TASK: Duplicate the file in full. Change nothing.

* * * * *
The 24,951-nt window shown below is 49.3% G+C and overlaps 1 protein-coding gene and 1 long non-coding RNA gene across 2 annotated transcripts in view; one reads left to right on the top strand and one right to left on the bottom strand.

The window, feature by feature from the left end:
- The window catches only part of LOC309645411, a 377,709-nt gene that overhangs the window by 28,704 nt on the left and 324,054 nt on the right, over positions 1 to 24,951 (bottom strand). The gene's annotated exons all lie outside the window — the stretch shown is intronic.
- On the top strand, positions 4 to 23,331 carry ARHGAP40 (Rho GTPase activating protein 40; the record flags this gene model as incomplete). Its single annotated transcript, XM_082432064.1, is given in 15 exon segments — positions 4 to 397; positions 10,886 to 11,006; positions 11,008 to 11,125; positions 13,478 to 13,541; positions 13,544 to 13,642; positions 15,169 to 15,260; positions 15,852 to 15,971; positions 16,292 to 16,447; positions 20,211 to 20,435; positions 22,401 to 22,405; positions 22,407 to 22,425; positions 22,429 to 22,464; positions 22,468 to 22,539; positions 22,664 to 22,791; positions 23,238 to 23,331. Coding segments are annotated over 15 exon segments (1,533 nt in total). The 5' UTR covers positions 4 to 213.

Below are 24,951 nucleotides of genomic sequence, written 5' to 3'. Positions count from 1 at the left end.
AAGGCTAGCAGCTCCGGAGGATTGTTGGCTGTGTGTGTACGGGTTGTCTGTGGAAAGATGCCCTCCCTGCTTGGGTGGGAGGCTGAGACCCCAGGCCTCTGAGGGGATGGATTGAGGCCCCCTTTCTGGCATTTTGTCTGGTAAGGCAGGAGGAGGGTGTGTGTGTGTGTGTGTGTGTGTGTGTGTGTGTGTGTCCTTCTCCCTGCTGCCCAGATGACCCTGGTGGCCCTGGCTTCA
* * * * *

The 24,951-nt window shown below is 49.3% G+C and overlaps 1 protein-coding gene and 1 long non-coding RNA gene across 2 annotated transcripts in view; one reads left to right on the top strand and one right to left on the bottom strand.

The window, feature by feature from the left end:
- The window catches only part of LOC309645411, a 377,709-nt gene that overhangs the window by 28,704 nt on the left and 324,054 nt on the right, over positions 1 to 24,951 (bottom strand). The gene's annotated exons all lie outside the window — the stretch shown is intronic.
- On the top strand, positions 4 to 23,331 carry ARHGAP40 (Rho GTPase activating protein 40; the record flags this gene model as incomplete). Its single annotated transcript, XM_082432064.1, is given in 15 exon segments — positions 4 to 397; positions 10,886 to 11,006; positions 11,008 to 11,125; positions 13,478 to 13,541; positions 13,544 to 13,642; positions 15,169 to 15,260; positions 15,852 to 15,971; positions 16,292 to 16,447; positions 20,211 to 20,435; positions 22,401 to 22,405; positions 22,407 to 22,425; positions 22,429 to 22,464; positions 22,468 to 22,539; positions 22,664 to 22,791; positions 23,238 to 23,331. Coding segments are annotated over 15 exon segments (1,533 nt in total). The 5' UTR covers positions 4 to 213.

Below are 24,951 nucleotides of genomic sequence, written 5' to 3'. Positions count from 1 at the left end.
AAGGCTAGCAGCTCCGGAGGATTGTTGGCTGTGTGTGTACGGGTTGTCTGTGGAAAGATGCCCTCCCTGCTTGGGTGGGAGGCTGAGACCCCAGGCCTCTGAGGGGATGGATTGAGGCCCCCTTTCTGGCATTTTGTCTGGTAAGGCAGGAGGAGGGTGTGTGTGTGTGTGTGTGTGTGTGTGTGTGTGTGTGTCCTTCTCCCTGCTGCCCAGATGACCCTGGTGGCCCTGGCTTCA